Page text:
Home > Uncategorized > Work, Outcomes, and Filling the Void

Work, Outcomes, and Filling the Void

We all, or at least most of us spend time working. We work in different settings, performing a variety of tasks. Tasks that have different time frames for completion. Inevitably some of the allotted work time is used for non-outcome related tasks, such as helping a colleague, clearing a paper jam in the printer, discussing the previous nights American Idol episode or ballgame. Conversely, we may also use our work to time to finish a program assessment report, contacting a potential customer or client, or working toward the completion of some other task that leads to outcome or accomplishes a goal.

At risk of oversimplifying, work can be divided into two categories. The first category is work that contributes to outcomes or goal accomplishments. The second category is work that does not contribute to outcomes or goal accomplishment. The second type of work has many aliases such as “busywork,” “time wasters,” “bureaucracy,” and so on. How our the two types of work distinguished? Goals.

All organizations have goals whether implicit or explicitly stated. All organizations strive to achieve goals, be it to end homelessness in a city or to capture a certain percentage of the market share. Regardless of the goal, the participants (workers, volunteers, etc) work toward these goals. Their workday includes outcome and non-outcome based work.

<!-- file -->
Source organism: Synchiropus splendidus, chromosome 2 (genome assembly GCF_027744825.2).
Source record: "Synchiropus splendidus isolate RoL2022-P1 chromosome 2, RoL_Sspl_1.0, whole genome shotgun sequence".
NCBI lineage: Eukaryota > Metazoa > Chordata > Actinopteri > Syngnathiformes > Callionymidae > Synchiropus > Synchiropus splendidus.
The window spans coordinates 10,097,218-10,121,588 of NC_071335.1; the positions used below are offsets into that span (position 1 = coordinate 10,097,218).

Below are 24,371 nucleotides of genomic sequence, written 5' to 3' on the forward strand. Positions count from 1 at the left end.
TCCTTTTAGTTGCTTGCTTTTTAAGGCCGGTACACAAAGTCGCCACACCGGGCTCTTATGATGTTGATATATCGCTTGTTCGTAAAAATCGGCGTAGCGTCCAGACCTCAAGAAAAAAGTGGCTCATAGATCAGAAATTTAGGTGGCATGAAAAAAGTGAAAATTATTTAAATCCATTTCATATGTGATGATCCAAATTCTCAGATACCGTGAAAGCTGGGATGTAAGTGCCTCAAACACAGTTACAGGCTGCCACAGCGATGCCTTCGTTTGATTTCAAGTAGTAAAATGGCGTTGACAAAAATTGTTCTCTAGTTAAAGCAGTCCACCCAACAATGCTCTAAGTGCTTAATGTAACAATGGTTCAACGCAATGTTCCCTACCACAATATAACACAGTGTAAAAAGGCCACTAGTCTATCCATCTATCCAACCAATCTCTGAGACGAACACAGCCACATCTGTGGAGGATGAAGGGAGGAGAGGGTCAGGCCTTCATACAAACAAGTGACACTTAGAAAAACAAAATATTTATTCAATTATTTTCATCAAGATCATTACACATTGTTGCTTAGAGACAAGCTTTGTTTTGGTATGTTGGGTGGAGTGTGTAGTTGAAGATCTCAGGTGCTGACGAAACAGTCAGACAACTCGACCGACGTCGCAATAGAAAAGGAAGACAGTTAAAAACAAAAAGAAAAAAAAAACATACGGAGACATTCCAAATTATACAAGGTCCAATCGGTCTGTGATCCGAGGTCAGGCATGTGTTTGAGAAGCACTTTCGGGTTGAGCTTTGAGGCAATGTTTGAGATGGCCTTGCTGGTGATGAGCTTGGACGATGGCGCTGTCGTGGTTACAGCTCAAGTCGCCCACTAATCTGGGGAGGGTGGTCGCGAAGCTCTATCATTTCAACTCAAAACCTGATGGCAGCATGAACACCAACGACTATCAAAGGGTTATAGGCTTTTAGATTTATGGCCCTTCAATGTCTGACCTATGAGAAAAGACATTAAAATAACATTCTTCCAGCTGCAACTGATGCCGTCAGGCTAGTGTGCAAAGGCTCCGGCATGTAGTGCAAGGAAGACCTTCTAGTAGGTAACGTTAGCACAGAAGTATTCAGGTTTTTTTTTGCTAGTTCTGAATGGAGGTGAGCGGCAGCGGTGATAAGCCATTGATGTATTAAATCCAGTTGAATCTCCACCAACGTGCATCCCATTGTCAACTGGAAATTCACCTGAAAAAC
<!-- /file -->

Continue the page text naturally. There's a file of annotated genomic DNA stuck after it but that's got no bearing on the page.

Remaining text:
For organizations to achieve their goal of ending homelessness or capturing market share, I argue that there should be more outcome based work than non-outcome based work being performed. Outcome based work is premised on setting expectations and designing clear goals.

The time we spend at work is limited. Two types of work are performed. Work that contributes to organizational goals and outcomes and work that does not. In the absence of clear goals and set-expectations, non-outcome work will fill the void. Clear goals and expectations are important for filling the void and accomplishing organizational goals.






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